Climate studies around the world are believed to be affected by Australia’s science agency’s decision to lay off 350 researchers and shift the Cape Grim Research station’s focus to more commercial enterprises.
The Cape Grim program originated in the early 1970s to monitor and study global atmospheric composition for climate change purposes. The Cape Grim Baseline Air Pollution Station first began measuring the composition of the atmosphere in April 1976 and has been in continuous operation ever since.
Scientists around the world have protested against this major change. They say that the loss of the Australian data — from both Cape Grim and the agency’s role in a vital ocean-monitoring program called Argo — could impair their ability to predict severe regional weather and help people prepare for extreme floods, drought, bushfires and cyclones.
About 3,000 scientists from more than 60 countries have signed a petition calling the cuts “devastating” and saying that research stations like Cape Grim are “critical and irreplaceable” to global climate science, according to the New York Times
“This, for me, is such a big shock,” said Ronald G. Prinn , director of the Center for Global Change Science at the Massachusetts Institute of Technology. “To think that you could stop measurements or throw out the people, that doesn’t make any sense to me and to many, many other people around the world.”
The 350 layoffs are to take place over two years. Officials have not specified which jobs will be cut, but members of the climate science team said they expected to lose 70 to 100 scientists, half to three-quarters of their number. The Oceans and Atmosphere division, which analyses data from both Cape Grim and Argo, has been targeted for the deepest cuts.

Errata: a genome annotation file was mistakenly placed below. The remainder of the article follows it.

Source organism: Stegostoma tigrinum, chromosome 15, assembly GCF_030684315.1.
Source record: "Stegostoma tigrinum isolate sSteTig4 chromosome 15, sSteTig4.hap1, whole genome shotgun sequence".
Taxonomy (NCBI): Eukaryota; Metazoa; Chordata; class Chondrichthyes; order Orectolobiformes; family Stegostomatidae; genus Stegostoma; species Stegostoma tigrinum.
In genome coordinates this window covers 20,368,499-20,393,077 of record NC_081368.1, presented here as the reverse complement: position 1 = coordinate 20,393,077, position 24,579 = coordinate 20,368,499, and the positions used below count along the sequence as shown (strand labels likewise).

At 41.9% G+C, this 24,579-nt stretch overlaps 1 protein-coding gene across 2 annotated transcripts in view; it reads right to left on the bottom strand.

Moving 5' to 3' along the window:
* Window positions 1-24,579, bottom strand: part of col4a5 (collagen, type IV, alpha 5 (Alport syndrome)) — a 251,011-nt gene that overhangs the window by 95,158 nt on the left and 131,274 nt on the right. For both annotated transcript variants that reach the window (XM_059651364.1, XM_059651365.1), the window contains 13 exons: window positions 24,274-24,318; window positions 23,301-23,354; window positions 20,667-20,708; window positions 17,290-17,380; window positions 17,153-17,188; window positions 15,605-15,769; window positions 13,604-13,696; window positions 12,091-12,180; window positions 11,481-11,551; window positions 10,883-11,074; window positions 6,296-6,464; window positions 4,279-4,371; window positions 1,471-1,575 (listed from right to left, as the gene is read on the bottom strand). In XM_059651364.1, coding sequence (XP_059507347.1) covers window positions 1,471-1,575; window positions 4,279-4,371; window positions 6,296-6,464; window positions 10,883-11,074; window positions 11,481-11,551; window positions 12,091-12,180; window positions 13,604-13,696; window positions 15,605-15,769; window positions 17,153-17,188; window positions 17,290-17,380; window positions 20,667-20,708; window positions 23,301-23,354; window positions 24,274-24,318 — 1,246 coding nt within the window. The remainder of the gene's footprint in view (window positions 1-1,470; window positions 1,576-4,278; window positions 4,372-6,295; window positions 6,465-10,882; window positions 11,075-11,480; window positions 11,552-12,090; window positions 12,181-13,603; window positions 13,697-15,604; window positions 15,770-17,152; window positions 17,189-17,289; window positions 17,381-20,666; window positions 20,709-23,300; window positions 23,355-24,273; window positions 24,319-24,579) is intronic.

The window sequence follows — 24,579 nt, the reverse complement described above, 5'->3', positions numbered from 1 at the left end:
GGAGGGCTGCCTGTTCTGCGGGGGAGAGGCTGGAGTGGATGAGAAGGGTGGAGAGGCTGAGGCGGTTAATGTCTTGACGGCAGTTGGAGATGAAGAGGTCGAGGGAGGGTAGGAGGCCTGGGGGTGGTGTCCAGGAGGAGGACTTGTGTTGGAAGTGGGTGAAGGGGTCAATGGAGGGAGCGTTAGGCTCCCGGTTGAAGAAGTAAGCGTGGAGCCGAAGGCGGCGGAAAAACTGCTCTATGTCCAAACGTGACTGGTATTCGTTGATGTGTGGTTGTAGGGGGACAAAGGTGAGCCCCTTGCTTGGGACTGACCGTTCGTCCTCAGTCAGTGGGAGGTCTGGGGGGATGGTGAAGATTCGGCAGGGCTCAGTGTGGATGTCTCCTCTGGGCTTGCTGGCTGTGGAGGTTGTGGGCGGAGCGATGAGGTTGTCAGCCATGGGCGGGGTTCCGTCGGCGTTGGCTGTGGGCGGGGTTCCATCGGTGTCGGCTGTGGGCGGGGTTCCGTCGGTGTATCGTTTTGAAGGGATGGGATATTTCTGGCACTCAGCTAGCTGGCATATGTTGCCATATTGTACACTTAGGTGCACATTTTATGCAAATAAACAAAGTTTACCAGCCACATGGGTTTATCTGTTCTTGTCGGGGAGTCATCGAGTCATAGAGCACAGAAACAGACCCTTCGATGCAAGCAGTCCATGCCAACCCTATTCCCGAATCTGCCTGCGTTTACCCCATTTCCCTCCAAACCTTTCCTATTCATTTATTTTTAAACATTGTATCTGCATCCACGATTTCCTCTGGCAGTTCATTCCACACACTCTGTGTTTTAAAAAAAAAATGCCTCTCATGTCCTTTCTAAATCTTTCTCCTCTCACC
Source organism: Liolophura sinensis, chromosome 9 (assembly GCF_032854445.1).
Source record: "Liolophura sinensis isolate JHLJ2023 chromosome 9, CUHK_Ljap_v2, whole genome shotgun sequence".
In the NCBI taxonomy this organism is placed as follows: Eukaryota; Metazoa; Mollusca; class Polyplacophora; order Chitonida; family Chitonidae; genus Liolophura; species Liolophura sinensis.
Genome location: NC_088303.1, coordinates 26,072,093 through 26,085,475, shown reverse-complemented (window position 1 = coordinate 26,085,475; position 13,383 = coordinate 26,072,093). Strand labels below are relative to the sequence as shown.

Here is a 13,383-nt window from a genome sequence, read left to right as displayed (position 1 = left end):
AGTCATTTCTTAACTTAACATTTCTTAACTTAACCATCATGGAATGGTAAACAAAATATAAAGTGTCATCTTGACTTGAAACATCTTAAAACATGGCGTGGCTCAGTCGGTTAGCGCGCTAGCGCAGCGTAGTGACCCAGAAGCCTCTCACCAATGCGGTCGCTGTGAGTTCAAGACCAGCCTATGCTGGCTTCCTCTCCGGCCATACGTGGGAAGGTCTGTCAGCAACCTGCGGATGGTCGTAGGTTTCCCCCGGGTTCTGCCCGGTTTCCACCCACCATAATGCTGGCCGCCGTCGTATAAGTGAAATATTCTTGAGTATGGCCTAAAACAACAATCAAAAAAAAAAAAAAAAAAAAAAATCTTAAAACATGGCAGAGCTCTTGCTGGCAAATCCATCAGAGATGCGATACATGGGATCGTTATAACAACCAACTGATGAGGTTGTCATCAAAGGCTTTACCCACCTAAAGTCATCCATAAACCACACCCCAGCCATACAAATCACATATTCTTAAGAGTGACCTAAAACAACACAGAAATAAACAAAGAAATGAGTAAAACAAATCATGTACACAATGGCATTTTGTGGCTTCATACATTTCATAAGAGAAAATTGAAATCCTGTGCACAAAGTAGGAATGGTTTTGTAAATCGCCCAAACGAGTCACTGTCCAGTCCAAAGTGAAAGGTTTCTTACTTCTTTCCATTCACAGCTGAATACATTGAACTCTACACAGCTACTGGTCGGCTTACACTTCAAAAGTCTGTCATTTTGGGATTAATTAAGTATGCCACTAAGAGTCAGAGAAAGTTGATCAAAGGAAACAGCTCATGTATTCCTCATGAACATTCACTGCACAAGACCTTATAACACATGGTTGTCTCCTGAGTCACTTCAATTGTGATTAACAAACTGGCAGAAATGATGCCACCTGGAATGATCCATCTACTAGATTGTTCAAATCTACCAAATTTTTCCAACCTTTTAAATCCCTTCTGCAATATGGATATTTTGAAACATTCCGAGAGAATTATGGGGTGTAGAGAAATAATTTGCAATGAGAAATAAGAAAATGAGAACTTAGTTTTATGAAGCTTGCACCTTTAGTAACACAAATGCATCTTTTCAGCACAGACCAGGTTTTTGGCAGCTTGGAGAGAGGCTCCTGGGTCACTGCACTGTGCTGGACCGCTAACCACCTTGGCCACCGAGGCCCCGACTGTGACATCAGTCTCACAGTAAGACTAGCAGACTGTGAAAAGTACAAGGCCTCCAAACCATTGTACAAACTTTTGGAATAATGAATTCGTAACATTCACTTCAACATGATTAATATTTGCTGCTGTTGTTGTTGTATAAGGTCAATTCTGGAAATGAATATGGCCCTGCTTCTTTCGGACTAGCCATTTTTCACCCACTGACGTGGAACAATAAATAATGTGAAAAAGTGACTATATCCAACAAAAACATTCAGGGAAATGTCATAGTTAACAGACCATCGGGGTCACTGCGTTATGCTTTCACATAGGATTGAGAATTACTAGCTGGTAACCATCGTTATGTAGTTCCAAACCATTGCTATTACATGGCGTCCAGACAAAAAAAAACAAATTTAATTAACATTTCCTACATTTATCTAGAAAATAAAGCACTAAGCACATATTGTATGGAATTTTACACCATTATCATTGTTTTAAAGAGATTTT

Cape Grim is a joint responsibility of the Bureau of Meteorology and the Commonwealth Scientific and Industrial Research Organisation (CSIRO). The latter argues that it is not closing the two programs, but shifting missions. The move follows the 2014 appointment of Larry Marshall as the agency director. He is a former technology entrepreneur and venture capitalist in Silicon Valley.
Air samples are analysed at the station to determine concentrations of greenhouse and ozone-depleting gases, other air pollutants, including aerosols and reactive gases, and radon.Since sampling began at Cape Grim, more that three billion measurements have been taken.
The work at Cape Grim is critical to monitoring compliance with global climate treaties like the one signed in Paris in December, scientists said. Cape Grim, the southernmost station in the network, is the main source of tracking greenhouse gas emissions for the Southern Hemisphere.
“If they are not checked,” said Dr. Prinn of M.I.T to New York Times, “countries may overestimate reductions.”